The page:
Only 1 in 5 editors-in-chief of leading medical journals are women, study finds
Women remain underrepresented at the most senior position of international medical journals, finds a new study investigating the gender distribution of editors-in-chief across 41 journal specialities.
The results, published today in JAMA Open Network, found that women represented just 21 percent of editor-in- chief positions, varying widely across specialities (with none at journals specializing in psychiatry and anaesthesiology, to 82 percent in genetics and heredity). Even in women's health journals, the top editorial position was predominantly held by men rather than women.
Dr. Ana-Catarina Pinho-Gomes of The George Institute for Global Health, UK, in collaboration with Imperial College London, who led the research, said it showed much more needed to be done to achieve gender parity.
"Despite the gradual increase in women as clinicians in many medical specialities over the past 50 years, our findings highlight a disappointing lack of progress in their representation in the most senior editorial positions of high-impact medical journals. This adds to compelling evidence on the longstanding gender bias, which has been consistently reported across all medical specialties and at all stages of the academic and clinical career ladder."
Researchers suggest multiple reasons for the disparity, including traditional gender roles with women shouldering greater responsibility for housework and childcare as well as needing to take career breaks for maternity leave. But they also argued that unconscious gender bias could lead to women's academic achievements being undervalued and a perception that they are not suitable for senior leadership roles.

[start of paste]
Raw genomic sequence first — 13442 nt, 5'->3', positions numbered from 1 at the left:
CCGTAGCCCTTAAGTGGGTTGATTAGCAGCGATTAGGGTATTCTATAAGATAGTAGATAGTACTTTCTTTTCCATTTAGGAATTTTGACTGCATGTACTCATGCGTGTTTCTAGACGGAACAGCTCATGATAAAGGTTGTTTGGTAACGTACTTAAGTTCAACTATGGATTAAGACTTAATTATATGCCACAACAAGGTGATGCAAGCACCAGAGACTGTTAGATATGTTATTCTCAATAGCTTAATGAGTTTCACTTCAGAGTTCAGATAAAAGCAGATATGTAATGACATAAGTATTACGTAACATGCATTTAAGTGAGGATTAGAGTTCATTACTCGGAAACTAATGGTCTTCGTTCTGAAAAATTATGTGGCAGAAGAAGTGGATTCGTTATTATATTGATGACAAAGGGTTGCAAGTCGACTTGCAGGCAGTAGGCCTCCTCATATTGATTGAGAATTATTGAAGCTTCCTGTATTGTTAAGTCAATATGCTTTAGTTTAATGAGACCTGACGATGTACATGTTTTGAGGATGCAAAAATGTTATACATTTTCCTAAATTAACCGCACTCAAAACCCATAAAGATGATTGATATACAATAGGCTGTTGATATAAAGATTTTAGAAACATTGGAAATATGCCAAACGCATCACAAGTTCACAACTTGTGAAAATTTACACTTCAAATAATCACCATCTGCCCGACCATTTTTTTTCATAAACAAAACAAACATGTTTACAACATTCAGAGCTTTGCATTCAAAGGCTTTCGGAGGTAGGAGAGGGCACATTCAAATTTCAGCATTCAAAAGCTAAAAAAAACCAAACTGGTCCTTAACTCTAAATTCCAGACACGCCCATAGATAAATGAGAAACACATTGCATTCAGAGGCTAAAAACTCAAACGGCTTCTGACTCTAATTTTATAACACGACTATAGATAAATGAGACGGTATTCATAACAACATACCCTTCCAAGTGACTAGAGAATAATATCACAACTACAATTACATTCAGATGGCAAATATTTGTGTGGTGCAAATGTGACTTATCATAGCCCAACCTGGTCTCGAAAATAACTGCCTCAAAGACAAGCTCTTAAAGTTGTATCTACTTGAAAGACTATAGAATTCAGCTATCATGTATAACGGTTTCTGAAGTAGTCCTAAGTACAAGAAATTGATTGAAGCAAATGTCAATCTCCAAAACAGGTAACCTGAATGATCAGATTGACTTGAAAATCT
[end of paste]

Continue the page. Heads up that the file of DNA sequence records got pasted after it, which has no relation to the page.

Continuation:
A total of 410 journals and 444 editors-in-chief were included in the analysis, conducted in April 2021. All journals, regardless of their size and remit, have at least one editor-in-chief who oversees the production of content for publications. The findings that women are significantly underrepresented in this position tracks with previous studies, indicating that progress has been inadequate.
Study co-author Dr. Amy Vassallo, Research Fellow at The George Institute Australia, said while the long term goal was to change biased systems, some things could be done more quickly.
"Policies and initiatives need to be immediately implemented, and evaluated, to address diversity and inclusion in medical research leadership, including senior leadership roles in medical journals."
The authors suggest providing training on diversity, equity, and inclusion, as well as on unconscious gender bias, to key stakeholders, as well as having robust policies that establish gender quotas in editorial boards and remove tangible and intangible barriers to women's career progression.
"It is important for journals and academic institutions to work together to drive this change because medicine, and science in general, have much to gain from gender balance and fairness," Dr. Vassallo added.